Dómhnal Slattery and his company Avolon have taken it upon themselves to research the best global practices in terms of innovation. They’ve come up with a strategy that aims to put this country ahead of others.
Why Women Make Better Leaders
A lack of confidence has been cited as a reason why the long term unemployed find it hard to return to work. An over supply of confidence is something Dr Tomas Chamarro Premuzic has been exploring. He's the author of 'Why Do So Many Incompetent Men Become Leaders?'
Tackling Long Term Unemployment
There are still almost 200,000 people receiving benefits. Under half of those are long-term unemployed. To look at ways of solving long term unemployment we spoke to Minister Regina Doherty, Activist and Artist Grace Dyas and Entrepreneur Jim Breen.
Tina McKenzie Making Her Mark
Recruitment shortages in health, IT and other sectors have been making headlines recently. Tina McKenzie is very familiar with the world of recruitment. She’s been working in the area for over 20 years. She’s one of the biggest players in Ireland, as the CEO of Grafton Recruitment.
The Power Of Branding
As Storm Hannah leaves thousands without power along The Wild Atlantic Way it could be hard to imagine how you could craft the sometimes chaotic coastline into a top tourist destination as successfully as what has been done with the Wild Atlantic Way. Miriam Kennedy of Fáilte Ireland discussed the power of branding in studio.
A Tale of Textiles and Take-overs
Foxford Woolen Mills was founded in the late 1800s, it's had plenty of ups and downs through the years. Joe Queenan, is the Managing Director of the company.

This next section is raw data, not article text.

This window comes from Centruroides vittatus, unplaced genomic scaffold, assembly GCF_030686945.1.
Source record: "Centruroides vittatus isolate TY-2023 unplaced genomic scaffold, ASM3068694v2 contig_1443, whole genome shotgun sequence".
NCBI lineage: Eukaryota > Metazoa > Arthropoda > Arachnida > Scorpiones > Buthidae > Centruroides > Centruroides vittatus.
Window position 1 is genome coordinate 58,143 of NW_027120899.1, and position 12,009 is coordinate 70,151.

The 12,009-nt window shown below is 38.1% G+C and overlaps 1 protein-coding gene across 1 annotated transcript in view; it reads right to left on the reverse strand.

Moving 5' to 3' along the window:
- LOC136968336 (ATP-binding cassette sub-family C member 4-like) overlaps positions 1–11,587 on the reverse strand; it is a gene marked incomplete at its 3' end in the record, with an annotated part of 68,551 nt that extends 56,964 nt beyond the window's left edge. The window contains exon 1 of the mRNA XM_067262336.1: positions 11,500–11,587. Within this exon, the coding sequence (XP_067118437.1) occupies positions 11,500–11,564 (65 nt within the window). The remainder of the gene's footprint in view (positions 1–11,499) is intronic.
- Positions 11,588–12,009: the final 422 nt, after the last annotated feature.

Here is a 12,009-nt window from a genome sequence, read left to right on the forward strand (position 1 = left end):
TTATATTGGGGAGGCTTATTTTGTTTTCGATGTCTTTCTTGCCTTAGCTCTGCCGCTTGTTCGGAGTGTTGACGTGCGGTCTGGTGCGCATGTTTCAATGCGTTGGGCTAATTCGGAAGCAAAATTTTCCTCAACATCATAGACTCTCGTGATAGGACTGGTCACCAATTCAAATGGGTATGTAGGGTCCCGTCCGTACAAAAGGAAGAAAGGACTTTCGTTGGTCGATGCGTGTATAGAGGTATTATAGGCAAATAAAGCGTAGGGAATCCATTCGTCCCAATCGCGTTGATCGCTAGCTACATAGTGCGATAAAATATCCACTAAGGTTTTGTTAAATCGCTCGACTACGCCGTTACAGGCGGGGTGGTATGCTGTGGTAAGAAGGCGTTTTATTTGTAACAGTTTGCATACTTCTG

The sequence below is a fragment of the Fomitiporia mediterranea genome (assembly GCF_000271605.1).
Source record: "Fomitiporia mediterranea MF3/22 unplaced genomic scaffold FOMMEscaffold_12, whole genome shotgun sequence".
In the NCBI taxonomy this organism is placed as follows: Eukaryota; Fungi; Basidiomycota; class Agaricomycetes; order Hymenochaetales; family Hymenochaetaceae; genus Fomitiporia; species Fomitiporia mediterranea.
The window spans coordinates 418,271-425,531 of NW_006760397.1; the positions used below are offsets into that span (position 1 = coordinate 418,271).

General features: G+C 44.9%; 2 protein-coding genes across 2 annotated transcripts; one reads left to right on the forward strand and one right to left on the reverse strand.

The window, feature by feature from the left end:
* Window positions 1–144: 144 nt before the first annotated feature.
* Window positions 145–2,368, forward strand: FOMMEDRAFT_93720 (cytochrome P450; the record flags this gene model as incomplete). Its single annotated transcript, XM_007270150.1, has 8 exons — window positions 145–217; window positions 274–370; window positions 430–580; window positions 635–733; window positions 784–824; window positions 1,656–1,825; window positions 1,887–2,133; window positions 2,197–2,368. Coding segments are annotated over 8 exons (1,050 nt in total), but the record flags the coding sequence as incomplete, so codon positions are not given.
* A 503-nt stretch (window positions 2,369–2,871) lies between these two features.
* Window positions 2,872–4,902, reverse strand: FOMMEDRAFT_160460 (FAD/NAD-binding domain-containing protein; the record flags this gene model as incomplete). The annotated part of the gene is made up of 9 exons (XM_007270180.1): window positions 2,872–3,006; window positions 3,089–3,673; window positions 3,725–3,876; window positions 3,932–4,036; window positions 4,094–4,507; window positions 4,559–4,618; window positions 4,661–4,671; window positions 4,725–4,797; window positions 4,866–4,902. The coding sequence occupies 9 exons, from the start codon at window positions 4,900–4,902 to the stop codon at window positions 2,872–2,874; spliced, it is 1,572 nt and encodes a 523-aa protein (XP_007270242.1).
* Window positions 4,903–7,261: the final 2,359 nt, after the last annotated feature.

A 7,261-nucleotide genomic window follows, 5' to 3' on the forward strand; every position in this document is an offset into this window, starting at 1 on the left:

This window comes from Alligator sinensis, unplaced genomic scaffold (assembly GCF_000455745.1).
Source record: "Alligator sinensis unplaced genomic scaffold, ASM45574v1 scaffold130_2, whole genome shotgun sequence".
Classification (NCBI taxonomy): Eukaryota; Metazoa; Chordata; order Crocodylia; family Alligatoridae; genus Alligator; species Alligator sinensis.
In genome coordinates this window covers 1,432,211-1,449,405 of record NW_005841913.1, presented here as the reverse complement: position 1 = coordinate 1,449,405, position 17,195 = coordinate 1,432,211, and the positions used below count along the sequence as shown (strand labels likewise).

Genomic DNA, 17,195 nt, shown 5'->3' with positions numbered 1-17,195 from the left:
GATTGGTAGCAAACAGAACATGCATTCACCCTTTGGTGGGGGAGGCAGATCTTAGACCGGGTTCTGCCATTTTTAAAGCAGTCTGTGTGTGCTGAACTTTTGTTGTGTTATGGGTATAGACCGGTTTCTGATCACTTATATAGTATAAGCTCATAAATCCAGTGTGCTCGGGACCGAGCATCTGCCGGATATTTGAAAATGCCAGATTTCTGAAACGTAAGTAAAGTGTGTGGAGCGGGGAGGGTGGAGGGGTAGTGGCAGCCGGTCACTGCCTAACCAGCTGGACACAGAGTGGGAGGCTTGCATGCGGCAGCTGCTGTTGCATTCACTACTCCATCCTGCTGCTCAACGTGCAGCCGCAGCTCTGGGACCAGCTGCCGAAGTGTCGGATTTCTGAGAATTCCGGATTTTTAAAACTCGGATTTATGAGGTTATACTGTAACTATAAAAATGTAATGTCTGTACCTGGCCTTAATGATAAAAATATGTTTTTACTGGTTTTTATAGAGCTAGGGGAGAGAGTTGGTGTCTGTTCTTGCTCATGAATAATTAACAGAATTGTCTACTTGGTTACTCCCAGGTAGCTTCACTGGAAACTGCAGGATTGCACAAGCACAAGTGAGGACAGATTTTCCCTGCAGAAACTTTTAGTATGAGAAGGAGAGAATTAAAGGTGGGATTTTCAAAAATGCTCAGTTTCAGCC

Is Fast Fashion Destroying our Planet?
April has been a busy month for Extinction Rebellion protests and Earth Day events, and now we're in Fashion Revolution Week. The movement was started after the Rana Plaza collapse in Bangladesh, and it calls for more transparency in the fashion industry. Our reporter Liam Geraghty has been meeting the Irish businesses trying to curb fast fashion.
A Limerick Woman with all the Power
Two-time Entrepreneur of the year finalist, Eleanor McEvoy has run businesses in food, telecommunications and electricity. She became the first entrepreneurial ambassador with Northern Ireland and is now entering the business of solar power.
Feargal Quinn's Legacy
Aged twenty-three, Feargal Quinn, a legend of Irish retail set up his first supermarket. Almost 50 years later, he sold the Superquinn chain of shops for 450 million euro. To discuss his legacy is the man who published his three books Michael O’Brien, from O’Brien Press, Pat Kelly, a friend and former Regional Manager for Superquinn and Damien O’Reilly, senior lecturer in TU Dublin.
Profiting From Communions and Christenings
This weekend our shopping centres will be full of giant Easter bunny mascots and egg hunts. Easter is no longer just a religious celebration, but a commercial one too. And more businesses are cracking open this market. We’re joined by Natasha Gillies of Diamond Events.
Download and Install Podcast Software
You will have to download and install software to be able to subscribe to podcasts, and
download the latest shows. There are a number of freely downloadable programmes that allow
you to access podcasts. Some of the most popular applications are iTunes, Juice and Doppler,
for a list of more options go to www.podcastingnews.com. RTÉ is not resposible for the content
of external websites or applications.
Subscribe to this Podcast
Copy the URL from below or from the address bar of this page and then insert it into your
podcast software, look for an ADD or SUBSCRIBE option and follow the instructions.
Your software will automatically inform you of any new editions to the podcast without the need
to subscribe again. If you have iTunes installed you can use this One Click Subscription.
Listen to your podcast
The podcast will be downloaded in mp3 format or mp4 if it's video, once the download is fully
complete you can simply listen to or watch the programme on your computer, or transfer the file
to a portable device (mp3 player, iPod etc) and listen to it at your convenience.